Meet Lester Burnham. Lester is an ordinary guy who has both everything and nothing to lose; the ideal archetype for anyone of any age to connect with. Over two hours, Lester tells us about his recent memories, starting with a disturbing videotape of his troubled daughter wishing that he were dead, then transitioning into a heaven’s view of his neighborhood, where he says he’ll for certain be dead after a year. He spends the rest of this time telling us about his failure of an existence where the highlight of his day is masturbating in the shower. As well as this opening sets things off, his view from heaven is probably not the best way to tell the story, due to its overly glamorous view of death.
Regardless of the odd view on death, Sam Mendes (Road to Perdition, Skyfall) and screenwriter Alan Ball (Six Feet Under) project their hauntingly true take of the 20th Century American dream onto the screen. Their fantasy thrown into reality challenges us to look past the stereotypes of success and blandness and consider what makes an American Beauty.
Together, this directing and screenwriting team takes us through Lester’s story and the people he’s lost touch with despite living in the same house with them for years. Every individual in his story, including his workaholic wife, troubled daughter, and the new neighbors next door, has a testament to tell. Lester’s wife Carolyn sits on the throne of the matriarchal household, keeping it neat as a pin, as the living embodiment of what America is living for. Annette Bening (Being Julia, The Kids are All Right) gives it her all in depicting how the materialistic mindset of this woman results in a blatantly phony presence. Lester’s daughter Jane loathes the idea of being ordinary, which she seems to embody with her gothic eyeliner. So who better to be her only friend than the perfectly popular Angela Hayes?
Which is unfortunate, as Angela becomes the answer to Lester’s midlife crisis when he first lays eye on her. He is mesmerized by her Barbie-doll perfection, and even goes as far as unclothing her in his mind, cloaking her only with rose pedals. These mesmerizing views of beauty will make you wonder if it’s okay to be in awe of the stunning visions of pedophilia, which oddly enough works to the questioning of the average American’s troubled psychology, both on screen and within oneself.
It’s even stranger considering that this is a typical everyday household we find pedophilia active within. That friends, is what American Beauty does so effectively. As indicated by a series of family photos plastered around the house yet hidden from our view, this two-income family is not truly happy like the old days. Once the wallpaper to their achievement is peeled back, we see nothing but garbage. Lester is bullied by his much-younger-than-him boss, pressured to keep himself in the advertising business by his ball-and-chain of a wife. Then at the end of each nine-to-five, he has to survive the out-of-place Lawrence Welk tunes that juxtapose the true nature of their family dinners.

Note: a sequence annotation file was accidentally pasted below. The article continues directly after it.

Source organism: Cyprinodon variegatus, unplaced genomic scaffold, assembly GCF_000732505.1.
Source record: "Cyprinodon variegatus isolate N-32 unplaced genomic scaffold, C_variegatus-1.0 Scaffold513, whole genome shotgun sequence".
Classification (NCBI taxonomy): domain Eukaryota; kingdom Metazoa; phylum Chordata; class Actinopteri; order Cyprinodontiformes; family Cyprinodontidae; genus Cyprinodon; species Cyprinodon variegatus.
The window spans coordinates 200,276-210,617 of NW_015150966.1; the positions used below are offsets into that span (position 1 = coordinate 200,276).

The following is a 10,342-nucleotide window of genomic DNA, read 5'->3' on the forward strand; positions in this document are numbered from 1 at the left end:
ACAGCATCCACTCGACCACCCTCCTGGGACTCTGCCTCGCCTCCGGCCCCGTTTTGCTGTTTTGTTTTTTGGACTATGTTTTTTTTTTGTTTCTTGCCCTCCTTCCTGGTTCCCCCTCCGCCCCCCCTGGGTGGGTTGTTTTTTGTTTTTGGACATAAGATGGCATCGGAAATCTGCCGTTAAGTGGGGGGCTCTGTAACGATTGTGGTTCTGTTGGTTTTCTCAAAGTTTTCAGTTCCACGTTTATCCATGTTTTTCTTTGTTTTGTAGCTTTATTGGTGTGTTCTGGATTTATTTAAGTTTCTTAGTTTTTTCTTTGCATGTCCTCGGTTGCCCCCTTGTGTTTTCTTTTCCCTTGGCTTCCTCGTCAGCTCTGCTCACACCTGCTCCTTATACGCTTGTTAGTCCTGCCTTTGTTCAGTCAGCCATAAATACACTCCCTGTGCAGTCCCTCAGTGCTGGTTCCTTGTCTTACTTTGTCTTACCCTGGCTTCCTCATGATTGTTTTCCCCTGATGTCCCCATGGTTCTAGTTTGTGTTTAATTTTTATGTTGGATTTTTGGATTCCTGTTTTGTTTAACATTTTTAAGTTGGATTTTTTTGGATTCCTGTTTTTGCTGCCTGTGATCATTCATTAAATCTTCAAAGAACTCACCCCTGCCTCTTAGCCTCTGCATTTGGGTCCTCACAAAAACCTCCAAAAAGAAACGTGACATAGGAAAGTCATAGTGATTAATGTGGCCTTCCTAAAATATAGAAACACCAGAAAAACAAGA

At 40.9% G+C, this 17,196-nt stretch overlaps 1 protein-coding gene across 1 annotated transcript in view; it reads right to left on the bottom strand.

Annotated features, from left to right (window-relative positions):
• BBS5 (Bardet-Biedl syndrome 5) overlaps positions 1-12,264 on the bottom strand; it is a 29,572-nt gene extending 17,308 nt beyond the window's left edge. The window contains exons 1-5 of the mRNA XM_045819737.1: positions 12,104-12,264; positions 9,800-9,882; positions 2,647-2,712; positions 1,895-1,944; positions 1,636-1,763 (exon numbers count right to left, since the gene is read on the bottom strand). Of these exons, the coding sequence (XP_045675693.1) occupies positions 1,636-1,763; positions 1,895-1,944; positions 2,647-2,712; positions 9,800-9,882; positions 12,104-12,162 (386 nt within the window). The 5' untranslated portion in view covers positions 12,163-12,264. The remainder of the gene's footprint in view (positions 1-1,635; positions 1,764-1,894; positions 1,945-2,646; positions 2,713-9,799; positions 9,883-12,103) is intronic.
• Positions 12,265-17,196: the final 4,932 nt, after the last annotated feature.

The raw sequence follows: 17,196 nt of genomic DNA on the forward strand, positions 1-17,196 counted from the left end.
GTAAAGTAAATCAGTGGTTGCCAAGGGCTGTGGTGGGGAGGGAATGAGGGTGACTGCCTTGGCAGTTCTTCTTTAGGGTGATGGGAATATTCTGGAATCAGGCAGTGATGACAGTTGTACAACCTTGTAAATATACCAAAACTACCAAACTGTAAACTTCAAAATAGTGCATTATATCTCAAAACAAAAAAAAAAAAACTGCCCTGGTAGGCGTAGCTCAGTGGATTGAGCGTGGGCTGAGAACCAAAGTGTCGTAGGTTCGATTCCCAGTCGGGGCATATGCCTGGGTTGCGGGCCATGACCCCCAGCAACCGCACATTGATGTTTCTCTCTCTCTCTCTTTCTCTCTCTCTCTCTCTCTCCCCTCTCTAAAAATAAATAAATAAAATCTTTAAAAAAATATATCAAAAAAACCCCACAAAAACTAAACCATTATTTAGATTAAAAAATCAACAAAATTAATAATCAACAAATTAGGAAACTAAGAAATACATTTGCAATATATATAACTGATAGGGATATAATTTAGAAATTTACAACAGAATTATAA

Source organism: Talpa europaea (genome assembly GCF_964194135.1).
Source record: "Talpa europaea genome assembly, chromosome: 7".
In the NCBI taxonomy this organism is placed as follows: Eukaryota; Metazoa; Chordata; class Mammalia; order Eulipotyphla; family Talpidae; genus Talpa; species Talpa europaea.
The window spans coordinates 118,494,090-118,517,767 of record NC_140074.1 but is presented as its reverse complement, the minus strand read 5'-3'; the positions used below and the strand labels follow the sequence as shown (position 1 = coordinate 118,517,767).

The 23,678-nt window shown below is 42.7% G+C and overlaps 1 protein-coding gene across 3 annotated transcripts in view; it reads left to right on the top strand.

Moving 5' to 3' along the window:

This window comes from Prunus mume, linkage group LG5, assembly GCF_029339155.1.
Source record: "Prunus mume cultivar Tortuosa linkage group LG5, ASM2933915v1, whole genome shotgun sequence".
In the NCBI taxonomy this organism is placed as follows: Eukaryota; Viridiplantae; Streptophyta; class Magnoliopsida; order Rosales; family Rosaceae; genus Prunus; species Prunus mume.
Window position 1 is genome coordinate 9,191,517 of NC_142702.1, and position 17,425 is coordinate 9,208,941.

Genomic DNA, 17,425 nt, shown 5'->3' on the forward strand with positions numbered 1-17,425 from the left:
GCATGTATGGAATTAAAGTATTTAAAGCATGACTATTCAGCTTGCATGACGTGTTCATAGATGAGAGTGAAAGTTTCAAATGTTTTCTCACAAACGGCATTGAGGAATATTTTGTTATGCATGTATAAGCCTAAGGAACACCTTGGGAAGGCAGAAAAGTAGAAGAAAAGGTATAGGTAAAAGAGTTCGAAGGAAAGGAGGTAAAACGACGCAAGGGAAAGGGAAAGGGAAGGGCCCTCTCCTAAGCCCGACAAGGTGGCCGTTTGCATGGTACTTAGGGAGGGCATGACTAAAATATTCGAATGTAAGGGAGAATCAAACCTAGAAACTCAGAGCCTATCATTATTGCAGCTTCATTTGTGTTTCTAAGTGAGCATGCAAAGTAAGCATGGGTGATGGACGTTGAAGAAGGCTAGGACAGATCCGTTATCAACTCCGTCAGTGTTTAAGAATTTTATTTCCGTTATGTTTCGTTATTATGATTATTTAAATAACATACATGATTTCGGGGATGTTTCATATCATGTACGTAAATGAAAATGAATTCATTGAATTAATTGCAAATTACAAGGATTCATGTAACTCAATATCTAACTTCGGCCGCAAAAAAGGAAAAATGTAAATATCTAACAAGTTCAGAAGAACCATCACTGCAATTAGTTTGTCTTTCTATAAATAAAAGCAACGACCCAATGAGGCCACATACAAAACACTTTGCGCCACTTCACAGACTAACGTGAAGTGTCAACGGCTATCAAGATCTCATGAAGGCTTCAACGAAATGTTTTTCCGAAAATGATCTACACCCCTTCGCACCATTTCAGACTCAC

That is, he no longer feels that ball-and-chain once his lust for Angela inspires him to relive the days of his youth. Thus, he picks up bench-pressing, acquires pot from the neighbor next door, listens to Pink Floyd, and even quits his high-paying job to flip burgers like in his youth. It may seem here like he’s finally found true happiness in the American dream, but has he? Well, not until he’s made his way between the blonde teenager’s legs will he finally know if he’s achieved success.
It sounds like a wasted downfall indeed, but Lester may just as well be the only one in his neighborhood who is not stemming off of lies. Every single person in this film is an entirely different character than what they want others to believe, and it’s only from behind an obscured window view where we get to know them despite their lies.
As dense as this detailed creation is by an underrated director, this view of the American middle class could have benefited with more citizens of international backgrounds to diversify the black-and-white view of reality that Mendes and Ball are fixed upon.
But for what we get of these selfish, wasted lives, they prove the danger of getting high on the impulses of lust. It’s through the not-so-ordinary lives of not-so-ordinary people that we understand the danger of trying to be unordinary. Even more so, we should not be so quick to judge others based on what they allow us to see. We just need to look closer.
If there is a specific movie you’d like to see graded, or if you are interested in guest blogging for my site, please email me at Trevor@TrevorsViewOnHollywood.com for your recommendations.
Have a great weekend, and happy watching!
Dey, Abhineet. AMERICAN BEAUTY (1999). Digital image. DebooWorks. WordPress, 16 Dec 2014. Web. <https://debooworks.wordpress.com/2014/12/16/american-beauty-1999/>.